Is White House taking cues from Soviets over Obama photos?

White House reporters piled on press secretary Jay Carney Thursday over photographers’ limited access to the president. Carney blamed the Internet. Obama claimed during his election campaigning said he would run the most transparent administration in history.

It finally happened. The White House press corps blew up at press secretary Jay Carney Thursday over the long-simmering issue of photographers’ access to President Obama.

In fact, Mr. Carney almost lost control of the daily briefing – often a staid exercise of precooked responses to predictable questions – as reporters piled on over the latest of many perceived slights toward White House press photographers.

During Nelson Mandela’s memorial service, none were allowed on the platform where Mr. Obama and his two immediate presidential predecessors sat during the service, unlike official White House photographer Pete Souza. And none were allowed into the front of Air Force One to snap any shots of the Obamas and their guests – including former President Bush and wife Laura – during the long flights to and from South Africa.

This is actually a serious issue, one that the director of photography for the Associated Press opined on in Thursday’s New York Times, in an article called “Obama’s Orwellian image control.” Santiago Lyon called the Obama administration “undemocratic” and “hypocritical” in the way it has “systematically tried to bypass the media by releasing a sanitized visual record of [Obama’s] activities through official photographs and videos, at the expense of independent journalistic access.”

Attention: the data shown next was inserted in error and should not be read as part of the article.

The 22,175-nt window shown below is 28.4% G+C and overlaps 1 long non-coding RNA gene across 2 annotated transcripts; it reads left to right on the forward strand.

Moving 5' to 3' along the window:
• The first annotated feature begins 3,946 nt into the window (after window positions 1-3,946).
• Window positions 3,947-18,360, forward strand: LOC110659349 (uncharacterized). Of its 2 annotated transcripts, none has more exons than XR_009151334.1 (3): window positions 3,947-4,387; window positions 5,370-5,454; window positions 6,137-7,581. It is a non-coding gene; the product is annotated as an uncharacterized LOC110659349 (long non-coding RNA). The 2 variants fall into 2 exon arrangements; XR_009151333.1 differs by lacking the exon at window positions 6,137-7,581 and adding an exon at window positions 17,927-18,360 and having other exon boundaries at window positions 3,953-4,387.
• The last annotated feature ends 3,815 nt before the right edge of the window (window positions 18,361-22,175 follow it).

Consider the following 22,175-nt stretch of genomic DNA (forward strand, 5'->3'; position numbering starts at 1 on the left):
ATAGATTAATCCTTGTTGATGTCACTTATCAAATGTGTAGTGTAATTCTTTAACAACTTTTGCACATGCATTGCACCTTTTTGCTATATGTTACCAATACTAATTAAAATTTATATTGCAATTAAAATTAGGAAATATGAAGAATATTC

In October, a delegation from the White House Correspondents’ Association visited Carney to complain about photographers being shut out of events photographed by Souza. Times photographer Doug Mills slapped down a stack of Souza photos for emphasis.

“You guys are just like Tass,” the Russian news agency, Mr. Mills said to Carney, according to National Journal.  Obama allows photography access, much like the Soviet police state did.

Ouch. Carney was a Moscow correspondent for Time magazine during the Soviet era.

Last month, the correspondents’ association weighed in.

 “As surely as if they were placing a hand over a journalist’s camera lens, officials in this administration are blocking the public from having an independent view of important functions of the Executive Branch of government,” said the Nov. 21 letter to Carney.

Carney didn’t exactly endear himself to them when he pointed out that the Internet has made it super easy to go around paid media and distribute photographs. He said he was “very sensitive” to the pressure on media business models.

 

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